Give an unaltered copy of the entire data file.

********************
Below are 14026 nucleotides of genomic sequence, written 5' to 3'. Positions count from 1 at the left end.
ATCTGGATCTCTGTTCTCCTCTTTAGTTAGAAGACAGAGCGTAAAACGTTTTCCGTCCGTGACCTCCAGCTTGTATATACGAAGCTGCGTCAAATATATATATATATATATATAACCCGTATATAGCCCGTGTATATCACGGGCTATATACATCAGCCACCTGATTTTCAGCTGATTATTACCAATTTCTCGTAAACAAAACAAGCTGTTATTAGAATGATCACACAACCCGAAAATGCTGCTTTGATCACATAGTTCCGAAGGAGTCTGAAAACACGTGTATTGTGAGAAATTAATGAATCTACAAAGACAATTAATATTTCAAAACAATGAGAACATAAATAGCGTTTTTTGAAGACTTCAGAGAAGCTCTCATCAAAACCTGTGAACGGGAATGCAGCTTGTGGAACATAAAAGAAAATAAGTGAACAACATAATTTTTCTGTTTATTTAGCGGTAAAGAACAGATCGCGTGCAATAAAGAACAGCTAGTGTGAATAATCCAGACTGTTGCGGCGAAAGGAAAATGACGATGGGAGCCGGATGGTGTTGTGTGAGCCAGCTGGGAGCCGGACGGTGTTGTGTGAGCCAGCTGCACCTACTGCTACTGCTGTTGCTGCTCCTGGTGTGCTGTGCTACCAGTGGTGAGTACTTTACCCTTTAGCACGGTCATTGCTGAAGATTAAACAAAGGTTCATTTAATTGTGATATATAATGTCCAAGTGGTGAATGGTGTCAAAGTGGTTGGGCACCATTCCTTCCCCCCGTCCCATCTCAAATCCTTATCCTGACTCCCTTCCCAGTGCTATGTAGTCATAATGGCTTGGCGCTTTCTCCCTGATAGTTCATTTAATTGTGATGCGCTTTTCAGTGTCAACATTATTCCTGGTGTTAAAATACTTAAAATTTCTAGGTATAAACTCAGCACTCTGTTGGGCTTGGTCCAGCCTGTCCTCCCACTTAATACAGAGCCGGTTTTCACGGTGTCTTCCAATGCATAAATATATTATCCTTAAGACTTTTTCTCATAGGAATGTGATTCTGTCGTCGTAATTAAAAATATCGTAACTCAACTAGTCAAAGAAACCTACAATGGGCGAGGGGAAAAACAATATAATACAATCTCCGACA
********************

Below are 14026 nucleotides of genomic sequence, written 5' to 3'. Positions count from 1 at the left end.
ATCTGGATCTCTGTTCTCCTCTTTAGTTAGAAGACAGAGCGTAAAACGTTTTCCGTCCGTGACCTCCAGCTTGTATATACGAAGCTGCGTCAAATATATATATATATATATATAACCCGTATATAGCCCGTGTATATCACGGGCTATATACATCAGCCACCTGATTTTCAGCTGATTATTACCAATTTCTCGTAAACAAAACAAGCTGTTATTAGAATGATCACACAACCCGAAAATGCTGCTTTGATCACATAGTTCCGAAGGAGTCTGAAAACACGTGTATTGTGAGAAATTAATGAATCTACAAAGACAATTAATATTTCAAAACAATGAGAACATAAATAGCGTTTTTTGAAGACTTCAGAGAAGCTCTCATCAAAACCTGTGAACGGGAATGCAGCTTGTGGAACATAAAAGAAAATAAGTGAACAACATAATTTTTCTGTTTATTTAGCGGTAAAGAACAGATCGCGTGCAATAAAGAACAGCTAGTGTGAATAATCCAGACTGTTGCGGCGAAAGGAAAATGACGATGGGAGCCGGATGGTGTTGTGTGAGCCAGCTGGGAGCCGGACGGTGTTGTGTGAGCCAGCTGCACCTACTGCTACTGCTGTTGCTGCTCCTGGTGTGCTGTGCTACCAGTGGTGAGTACTTTACCCTTTAGCACGGTCATTGCTGAAGATTAAACAAAGGTTCATTTAATTGTGATATATAATGTCCAAGTGGTGAATGGTGTCAAAGTGGTTGGGCACCATTCCTTCCCCCCGTCCCATCTCAAATCCTTATCCTGACTCCCTTCCCAGTGCTATGTAGTCATAATGGCTTGGCGCTTTCTCCCTGATAGTTCATTTAATTGTGATGCGCTTTTCAGTGTCAACATTATTCCTGGTGTTAAAATACTTAAAATTTCTAGGTATAAACTCAGCACTCTGTTGGGCTTGGTCCAGCCTGTCCTCCCACTTAATACAGAGCCGGTTTTCACGGTGTCTTCCAATGCATAAATATATTATCCTTAAGACTTTTTCTCATAGGAATGTGATTCTGTCGTCGTAATTAAAAATATCGTAACTCAACTAGTCAAAGAAACCTACAATGGGCGAGGGGAAAAACAATATAATACAATCTCCGACA